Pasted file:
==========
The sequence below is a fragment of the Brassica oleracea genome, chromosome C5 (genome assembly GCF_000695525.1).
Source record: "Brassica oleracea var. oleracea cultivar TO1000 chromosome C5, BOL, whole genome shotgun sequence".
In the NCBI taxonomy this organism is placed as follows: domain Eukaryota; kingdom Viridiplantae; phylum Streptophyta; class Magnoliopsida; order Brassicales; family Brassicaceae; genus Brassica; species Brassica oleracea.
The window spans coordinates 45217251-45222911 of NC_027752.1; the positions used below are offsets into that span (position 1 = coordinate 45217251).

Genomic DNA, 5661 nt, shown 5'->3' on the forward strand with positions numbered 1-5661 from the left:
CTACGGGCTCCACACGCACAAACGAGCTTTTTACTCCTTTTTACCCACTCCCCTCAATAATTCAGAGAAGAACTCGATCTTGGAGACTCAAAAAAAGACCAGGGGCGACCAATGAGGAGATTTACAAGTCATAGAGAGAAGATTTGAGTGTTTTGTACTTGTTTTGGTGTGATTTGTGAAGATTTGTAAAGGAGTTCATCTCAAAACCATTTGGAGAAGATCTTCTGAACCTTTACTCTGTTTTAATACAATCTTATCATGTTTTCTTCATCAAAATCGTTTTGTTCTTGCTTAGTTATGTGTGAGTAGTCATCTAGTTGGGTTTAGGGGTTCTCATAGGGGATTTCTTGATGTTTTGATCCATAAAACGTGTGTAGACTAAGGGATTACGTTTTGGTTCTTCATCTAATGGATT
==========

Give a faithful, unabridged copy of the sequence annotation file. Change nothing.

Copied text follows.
The sequence below is a fragment of the Brassica oleracea genome, chromosome C5 (genome assembly GCF_000695525.1).
Source record: "Brassica oleracea var. oleracea cultivar TO1000 chromosome C5, BOL, whole genome shotgun sequence".
In the NCBI taxonomy this organism is placed as follows: domain Eukaryota; kingdom Viridiplantae; phylum Streptophyta; class Magnoliopsida; order Brassicales; family Brassicaceae; genus Brassica; species Brassica oleracea.
The window spans coordinates 45217251-45222911 of NC_027752.1; the positions used below are offsets into that span (position 1 = coordinate 45217251).

Genomic DNA, 5661 nt, shown 5'->3' on the forward strand with positions numbered 1-5661 from the left:
CTACGGGCTCCACACGCACAAACGAGCTTTTTACTCCTTTTTACCCACTCCCCTCAATAATTCAGAGAAGAACTCGATCTTGGAGACTCAAAAAAAGACCAGGGGCGACCAATGAGGAGATTTACAAGTCATAGAGAGAAGATTTGAGTGTTTTGTACTTGTTTTGGTGTGATTTGTGAAGATTTGTAAAGGAGTTCATCTCAAAACCATTTGGAGAAGATCTTCTGAACCTTTACTCTGTTTTAATACAATCTTATCATGTTTTCTTCATCAAAATCGTTTTGTTCTTGCTTAGTTATGTGTGAGTAGTCATCTAGTTGGGTTTAGGGGTTCTCATAGGGGATTTCTTGATGTTTTGATCCATAAAACGTGTGTAGACTAAGGGATTACGTTTTGGTTCTTCATCTAATGGATT